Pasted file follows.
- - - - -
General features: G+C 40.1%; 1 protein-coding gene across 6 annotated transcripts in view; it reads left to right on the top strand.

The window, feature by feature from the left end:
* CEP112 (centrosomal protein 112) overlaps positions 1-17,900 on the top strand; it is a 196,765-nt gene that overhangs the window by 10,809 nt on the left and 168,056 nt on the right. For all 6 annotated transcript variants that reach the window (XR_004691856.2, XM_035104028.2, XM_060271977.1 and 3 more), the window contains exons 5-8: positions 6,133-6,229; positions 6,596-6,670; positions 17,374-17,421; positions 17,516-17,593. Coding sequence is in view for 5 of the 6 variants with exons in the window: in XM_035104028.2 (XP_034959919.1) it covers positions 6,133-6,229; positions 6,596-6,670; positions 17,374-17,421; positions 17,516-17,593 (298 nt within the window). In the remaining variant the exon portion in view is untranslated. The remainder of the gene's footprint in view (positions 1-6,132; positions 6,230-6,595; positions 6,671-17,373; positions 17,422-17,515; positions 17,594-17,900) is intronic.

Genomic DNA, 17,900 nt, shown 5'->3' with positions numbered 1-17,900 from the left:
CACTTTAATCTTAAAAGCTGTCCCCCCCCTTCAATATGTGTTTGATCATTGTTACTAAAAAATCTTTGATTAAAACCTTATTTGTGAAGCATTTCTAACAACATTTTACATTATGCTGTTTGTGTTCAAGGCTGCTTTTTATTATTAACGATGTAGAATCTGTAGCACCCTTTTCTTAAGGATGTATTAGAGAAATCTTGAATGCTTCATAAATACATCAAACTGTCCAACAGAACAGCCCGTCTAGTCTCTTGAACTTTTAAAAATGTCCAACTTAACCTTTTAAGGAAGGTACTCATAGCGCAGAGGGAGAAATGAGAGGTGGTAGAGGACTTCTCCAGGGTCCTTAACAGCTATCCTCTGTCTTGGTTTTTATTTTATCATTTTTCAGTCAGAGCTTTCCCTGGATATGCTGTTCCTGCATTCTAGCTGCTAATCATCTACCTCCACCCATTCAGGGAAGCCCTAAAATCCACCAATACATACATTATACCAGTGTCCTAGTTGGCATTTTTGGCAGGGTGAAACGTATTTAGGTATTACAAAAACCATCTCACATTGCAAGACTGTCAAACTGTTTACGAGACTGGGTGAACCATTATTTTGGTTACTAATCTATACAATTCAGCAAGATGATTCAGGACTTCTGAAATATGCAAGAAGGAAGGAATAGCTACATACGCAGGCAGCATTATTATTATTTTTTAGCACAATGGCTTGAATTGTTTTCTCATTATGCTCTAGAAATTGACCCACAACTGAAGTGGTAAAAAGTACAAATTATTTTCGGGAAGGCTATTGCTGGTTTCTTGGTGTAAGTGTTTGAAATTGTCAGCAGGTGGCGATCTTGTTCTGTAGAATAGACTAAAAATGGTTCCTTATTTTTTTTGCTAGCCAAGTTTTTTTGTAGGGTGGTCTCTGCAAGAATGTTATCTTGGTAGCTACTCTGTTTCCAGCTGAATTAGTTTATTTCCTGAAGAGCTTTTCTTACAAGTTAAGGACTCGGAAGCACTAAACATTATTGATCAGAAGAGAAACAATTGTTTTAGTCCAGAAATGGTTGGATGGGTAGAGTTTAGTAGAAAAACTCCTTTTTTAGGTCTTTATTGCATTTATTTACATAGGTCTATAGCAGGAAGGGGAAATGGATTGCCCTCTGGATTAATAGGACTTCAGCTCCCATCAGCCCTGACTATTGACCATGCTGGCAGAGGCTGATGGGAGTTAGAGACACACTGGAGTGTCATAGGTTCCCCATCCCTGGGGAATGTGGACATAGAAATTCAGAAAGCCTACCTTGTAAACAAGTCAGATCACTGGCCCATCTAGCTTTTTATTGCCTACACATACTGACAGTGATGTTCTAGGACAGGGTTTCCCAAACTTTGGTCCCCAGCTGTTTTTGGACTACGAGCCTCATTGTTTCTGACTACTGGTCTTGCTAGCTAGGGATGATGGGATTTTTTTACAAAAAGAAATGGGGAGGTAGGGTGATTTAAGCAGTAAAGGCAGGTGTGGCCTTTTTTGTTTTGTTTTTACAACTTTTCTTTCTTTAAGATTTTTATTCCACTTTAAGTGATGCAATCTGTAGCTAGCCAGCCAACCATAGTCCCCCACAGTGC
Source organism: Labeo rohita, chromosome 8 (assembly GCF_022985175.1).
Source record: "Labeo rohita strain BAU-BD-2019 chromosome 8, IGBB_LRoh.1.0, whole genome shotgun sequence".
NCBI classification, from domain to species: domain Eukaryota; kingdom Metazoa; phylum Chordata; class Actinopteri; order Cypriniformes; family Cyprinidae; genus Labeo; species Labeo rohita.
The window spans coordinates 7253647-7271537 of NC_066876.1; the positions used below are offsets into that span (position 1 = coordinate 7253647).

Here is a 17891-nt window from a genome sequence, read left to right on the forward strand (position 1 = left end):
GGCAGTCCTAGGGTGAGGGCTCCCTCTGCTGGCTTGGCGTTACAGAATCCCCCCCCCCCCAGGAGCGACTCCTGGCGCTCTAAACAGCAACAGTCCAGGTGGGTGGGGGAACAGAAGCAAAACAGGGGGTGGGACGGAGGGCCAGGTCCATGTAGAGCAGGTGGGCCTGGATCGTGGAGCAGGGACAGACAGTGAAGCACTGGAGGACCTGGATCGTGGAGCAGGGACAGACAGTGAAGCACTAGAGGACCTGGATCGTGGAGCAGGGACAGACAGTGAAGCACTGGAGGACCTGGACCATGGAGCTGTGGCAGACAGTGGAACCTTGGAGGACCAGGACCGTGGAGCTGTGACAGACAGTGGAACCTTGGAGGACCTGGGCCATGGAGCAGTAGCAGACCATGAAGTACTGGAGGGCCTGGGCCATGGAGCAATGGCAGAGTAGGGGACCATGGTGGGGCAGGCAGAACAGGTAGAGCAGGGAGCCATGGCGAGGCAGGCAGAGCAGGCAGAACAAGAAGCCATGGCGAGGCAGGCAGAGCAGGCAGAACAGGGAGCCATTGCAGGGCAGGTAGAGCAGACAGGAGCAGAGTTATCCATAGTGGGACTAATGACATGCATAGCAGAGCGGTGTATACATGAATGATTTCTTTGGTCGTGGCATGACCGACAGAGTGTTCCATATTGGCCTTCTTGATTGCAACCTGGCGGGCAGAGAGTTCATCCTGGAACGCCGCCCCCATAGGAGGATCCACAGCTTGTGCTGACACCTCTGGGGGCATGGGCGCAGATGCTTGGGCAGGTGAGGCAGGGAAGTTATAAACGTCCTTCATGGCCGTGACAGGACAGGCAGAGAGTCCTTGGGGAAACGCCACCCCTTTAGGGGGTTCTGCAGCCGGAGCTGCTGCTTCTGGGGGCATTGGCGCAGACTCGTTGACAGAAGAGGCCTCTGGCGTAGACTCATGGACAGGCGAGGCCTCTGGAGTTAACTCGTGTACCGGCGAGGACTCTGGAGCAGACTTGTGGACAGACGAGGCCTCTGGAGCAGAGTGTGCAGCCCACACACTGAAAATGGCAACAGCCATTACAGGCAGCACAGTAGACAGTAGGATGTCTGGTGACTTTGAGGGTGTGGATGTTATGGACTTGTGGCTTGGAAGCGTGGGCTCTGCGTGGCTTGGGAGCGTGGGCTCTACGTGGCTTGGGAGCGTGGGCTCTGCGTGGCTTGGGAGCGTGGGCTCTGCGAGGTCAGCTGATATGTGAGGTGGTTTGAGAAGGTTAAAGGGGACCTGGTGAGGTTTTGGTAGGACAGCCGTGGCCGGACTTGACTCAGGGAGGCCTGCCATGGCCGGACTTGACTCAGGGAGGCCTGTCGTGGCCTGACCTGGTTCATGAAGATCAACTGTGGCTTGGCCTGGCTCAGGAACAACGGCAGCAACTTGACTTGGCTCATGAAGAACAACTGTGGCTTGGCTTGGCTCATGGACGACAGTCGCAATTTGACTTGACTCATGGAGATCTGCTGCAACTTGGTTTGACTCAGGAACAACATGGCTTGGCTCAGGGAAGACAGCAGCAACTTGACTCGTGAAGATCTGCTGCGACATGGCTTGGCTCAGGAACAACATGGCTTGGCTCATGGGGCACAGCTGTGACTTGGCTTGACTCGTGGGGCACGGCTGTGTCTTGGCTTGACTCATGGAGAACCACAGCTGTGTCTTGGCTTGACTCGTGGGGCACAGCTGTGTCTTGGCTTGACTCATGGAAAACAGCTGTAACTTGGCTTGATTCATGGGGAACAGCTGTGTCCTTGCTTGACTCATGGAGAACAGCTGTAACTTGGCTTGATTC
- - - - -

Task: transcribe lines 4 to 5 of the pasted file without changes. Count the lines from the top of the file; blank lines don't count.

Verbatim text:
Genomic DNA, 17,900 nt, shown 5'->3' with positions numbered 1-17,900 from the left:
CACTTTAATCTTAAAAGCTGTCCCCCCCCTTCAATATGTGTTTGATCATTGTTACTAAAAAATCTTTGATTAAAACCTTATTTGTGAAGCATTTCTAACAACATTTTACATTATGCTGTTTGTGTTCAAGGCTGCTTTTTATTATTAACGATGTAGAATCTGTAGCACCCTTTTCTTAAGGATGTATTAGAGAAATCTTGAATGCTTCATAAATACATCAAACTGTCCAACAGAACAGCCCGTCTAGTCTCTTGAACTTTTAAAAATGTCCAACTTAACCTTTTAAGGAAGGTACTCATAGCGCAGAGGGAGAAATGAGAGGTGGTAGAGGACTTCTCCAGGGTCCTTAACAGCTATCCTCTGTCTTGGTTTTTATTTTATCATTTTTCAGTCAGAGCTTTCCCTGGATATGCTGTTCCTGCATTCTAGCTGCTAATCATCTACCTCCACCCATTCAGGGAAGCCCTAAAATCCACCAATACATACATTATACCAGTGTCCTAGTTGGCATTTTTGGCAGGGTGAAACGTATTTAGGTATTACAAAAACCATCTCACATTGCAAGACTGTCAAACTGTTTACGAGACTGGGTGAACCATTATTTTGGTTACTAATCTATACAATTCAGCAAGATGATTCAGGACTTCTGAAATATGCAAGAAGGAAGGAATAGCTACATACGCAGGCAGCATTATTATTATTTTTTAGCACAATGGCTTGAATTGTTTTCTCATTATGCTCTAGAAATTGACCCACAACTGAAGTGGTAAAAAGTACAAATTATTTTCGGGAAGGCTATTGCTGGTTTCTTGGTGTAAGTGTTTGAAATTGTCAGCAGGTGGCGATCTTGTTCTGTAGAATAGACTAAAAATGGTTCCTTATTTTTTTTGCTAGCCAAGTTTTTTTGTAGGGTGGTCTCTGCAAGAATGTTATCTTGGTAGCTACTCTGTTTCCAGCTGAATTAGTTTATTTCCTGAAGAGCTTTTCTTACAAGTTAAGGACTCGGAAGCACTAAACATTATTGATCAGAAGAGAAACAATTGTTTTAGTCCAGAAATGGTTGGATGGGTAGAGTTTAGTAGAAAAACTCCTTTTTTAGGTCTTTATTGCATTTATTTACATAGGTCTATAGCAGGAAGGGGAAATGGATTGCCCTCTGGATTAATAGGACTTCAGCTCCCATCAGCCCTGACTATTGACCATGCTGGCAGAGGCTGATGGGAGTTAGAGACACACTGGAGTGTCATAGGTTCCCCATCCCTGGGGAATGTGGACATAGAAATTCAGAAAGCCTACCTTGTAAACAAGTCAGATCACTGGCCCATCTAGCTTTTTATTGCCTACACATACTGACAGTGATGTTCTAGGACAGGGTTTCCCAAACTTTGGTCCCCAGCTGTTTTTGGACTACGAGCCTCATTGTTTCTGACTACTGGTCTTGCTAGCTAGGGATGATGGGATTTTTTTACAAAAAGAAATGGGGAGGTAGGGTGATTTAAGCAGTAAAGGCAGGTGTGGCCTTTTTTGTTTTGTTTTTACAACTTTTCTTTCTTTAAGATTTTTATTCCACTTTAAGTGATGCAATCTGTAGCTAGCCAGCCAACCATAGTCCCCCACAGTGC